We sat down with Cécile Clavaud, Research Engineer, Open Research, for L’Oréal Research & Innovation, to hear about her team’s recent research into microbiota imbalance in the scalp.
Clavaud is presenting at the in-cosmetics Formulation Summit, which takes place in London on 25-26 October 2017.
Her presentation ‘Keeping scalp microbiota in check’ will highlight how to manage scalp microecology, and more info on the summit can be found here.
Can you explain a little about how microbiota imbalance in the scalp can cause skin issues?
Dandruff is one of the most common skin conditions, affecting approximately half of the adult population worldwide.
This flaky scalp disorder is related to skin barrier disruption, epidermal cellular proliferation and differentiation, as well as shifts in sebum composition.
It has been frequently associated with yeasts from Malassezia genus, which are also members of the healthy cutaneous microbiome.
Malassezia sp. especially M. restricta is able to induce cytotoxicity to skin cells in vitro suggesting an active role in the accelerated formation of scales.
In our recent studies on dandruff scalp microbiome, we observed 10 times more M. restricta cells per cm2 on dandruff scalp areas than on dandruff-free areas. In addition to this increased amount of M. restricta, we have shown a microbial shift in bacterial and fungal communities compared to normal scalps.
More particularly, the ratios P. acnes / M. restricta and P. acnes / S. epidermidis, the three major microbes in the scalp microbiota, were significantly decreased in dandruff scalps. These results observed in France, China and Brazil suggest that P. acnes is associated to a “healthy” state and S. epidermidis to dandruff condition.
Our recent studies on dandruff scalp microbiota provide new perspectives for the understanding of this scalp disorder, establishing steps toward a more comprehensive view of dandruff etiology.
Although a causal role has not been clearly demonstrated in the context of dandruff, it is known that scalp microbiota is one of the contributing factor.
We think that understanding the contribution of each community (bacteria, fungi, viruses) at the functional level is now possible thanks to metagenomics tools and will be essential to decipher their contribution in dandruff formation and to propose new antidandruff approaches.
Are there currently any products that can address these issues on the market? How effective are they?
Currently, effective treatments for dandruff/seborrheic dermatitis require (i) a potent antifungal active and (ii) efficient topical delivery while maintaining bioavailability.
The most widely used antidandruff strategy is to limit the proliferation of Malassezia genus using antifungal product.
The most common agents, zinc pyrithione (ZPT), piroctone olamine, selenium sulfide (SeS2) and ketoconazole, are usually used at approximately 1% concentration in a shampoo base for OTC. The active compounds are deposited onto the scalp surface and will later inhibit the growth of Malassezia spp.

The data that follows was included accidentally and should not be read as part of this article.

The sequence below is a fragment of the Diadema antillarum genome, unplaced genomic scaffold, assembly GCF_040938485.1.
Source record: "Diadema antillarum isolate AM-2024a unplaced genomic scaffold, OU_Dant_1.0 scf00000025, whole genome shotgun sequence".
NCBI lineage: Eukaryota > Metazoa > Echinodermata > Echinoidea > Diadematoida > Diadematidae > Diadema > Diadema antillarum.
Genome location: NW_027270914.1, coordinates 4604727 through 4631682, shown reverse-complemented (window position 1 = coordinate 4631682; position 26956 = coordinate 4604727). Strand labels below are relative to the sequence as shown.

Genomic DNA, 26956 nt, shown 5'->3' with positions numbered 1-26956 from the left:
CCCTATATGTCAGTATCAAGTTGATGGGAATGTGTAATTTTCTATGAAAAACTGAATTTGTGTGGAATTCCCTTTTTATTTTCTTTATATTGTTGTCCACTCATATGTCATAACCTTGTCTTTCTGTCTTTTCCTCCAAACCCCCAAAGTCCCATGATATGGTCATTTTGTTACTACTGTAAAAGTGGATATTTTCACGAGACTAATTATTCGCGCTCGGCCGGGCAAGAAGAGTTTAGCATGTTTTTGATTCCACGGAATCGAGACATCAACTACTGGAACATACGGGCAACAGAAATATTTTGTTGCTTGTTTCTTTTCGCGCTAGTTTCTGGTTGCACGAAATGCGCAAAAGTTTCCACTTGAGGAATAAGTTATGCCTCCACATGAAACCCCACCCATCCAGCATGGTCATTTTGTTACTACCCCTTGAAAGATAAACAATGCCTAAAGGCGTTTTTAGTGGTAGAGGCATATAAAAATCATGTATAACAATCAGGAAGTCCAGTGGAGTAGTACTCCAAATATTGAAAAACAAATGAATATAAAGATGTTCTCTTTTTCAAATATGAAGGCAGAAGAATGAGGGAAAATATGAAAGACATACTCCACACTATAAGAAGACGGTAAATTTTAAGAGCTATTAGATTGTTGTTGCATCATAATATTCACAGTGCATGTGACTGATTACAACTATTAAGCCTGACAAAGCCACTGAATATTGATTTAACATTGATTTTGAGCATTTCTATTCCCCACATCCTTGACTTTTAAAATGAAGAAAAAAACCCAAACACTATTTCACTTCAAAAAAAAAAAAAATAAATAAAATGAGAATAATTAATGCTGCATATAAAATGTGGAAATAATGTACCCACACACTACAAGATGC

ZPT and SeS2 have additional keratolytic effect that contributes to their anti-dandruff efficiency. Some keratolytic agents such as salicylic acid can also be added.
Significant improvement in dandruff condition appears after two to three shampoos, sensory manifestations (itching) being the earliest to decline.
Although current products are efficient, once the treatment is stopped, there is a reoccurrence of scaling along with re-colonization of scalp by the yeast within four to six weeks, depending on the active.
What’s the future for research in this area? What kind of innovation are we likely to see for scalp microbiome-related products?
Our findings from these past years suggest that relying solely on antifungal agents for treating dandruff could be not optimum.
Indeed, reducing the individual susceptibility to develop dandruff by controlling microbial species equilibrium and / or reinforcing skin barrier function could be the pillars of a new holistic treatment to get better long-lasting effects.
Is this a major area of focus for L’Oreal? Are you also looking at the skin other than scalp skin?
Since around 10 years ago and the first publication on the effect of Vitreoscilla filiformis biomass on seborrheic dermatitis, L’Oréal has been involved in both scalp and skin microbiome research.
The advances in sequencing technologies allowed us to investigate deeper the skin and scalp microbiome in various contexts: dandruff, atopic dermatitis, normal skin of different populations and more recently in skin aging, as presented in our recent publication.
After describing the skin microbiomes in these different conditions, our goal will be to better understand the role played by the different microbial actors in skin homeostasis to propose more efficient skin/scalp care products.
 Jourdain R, et al. (2016). Exploration of scalp surface lipids reveals squalene peroxide as a potential actor in dandruff condition. Arch Dermatol Res.;308:153–163
 Donnarumma G, et al. (2014) Analysis of the response of human keratinocytes to Malassezia globosa and restricta strains. Arch Dermatol Res. ;306(8):763-8.
 -Clavaud C, et al. (2013) Dandruff is associated with disequilibrium in the proportion of the major bacterial and fungal populations colonizing the scalp. PLoS One;8(3):e58203.
- Wang L, et al. (2015) Characterization of the major bacterial-fungal populations colonizing dandruff scalps in Shanghai, China, shows microbial disequilibrium. Exp Dermatol.;24(5):398-400.
- Soares RC, et al. (2016) Dysbiotic Bacterial and Fungal Communities Not Restricted to Clinically Affected Skin Sites in Dandruff. Front Cell Infect Microbiol.;6:157.
 Guéniche A, et al. (2008). Vitreoscilla filiformis biomass improves seborrheic dermatitis. J Eur Acad Dermatol Venereol. ;22(8):1014-5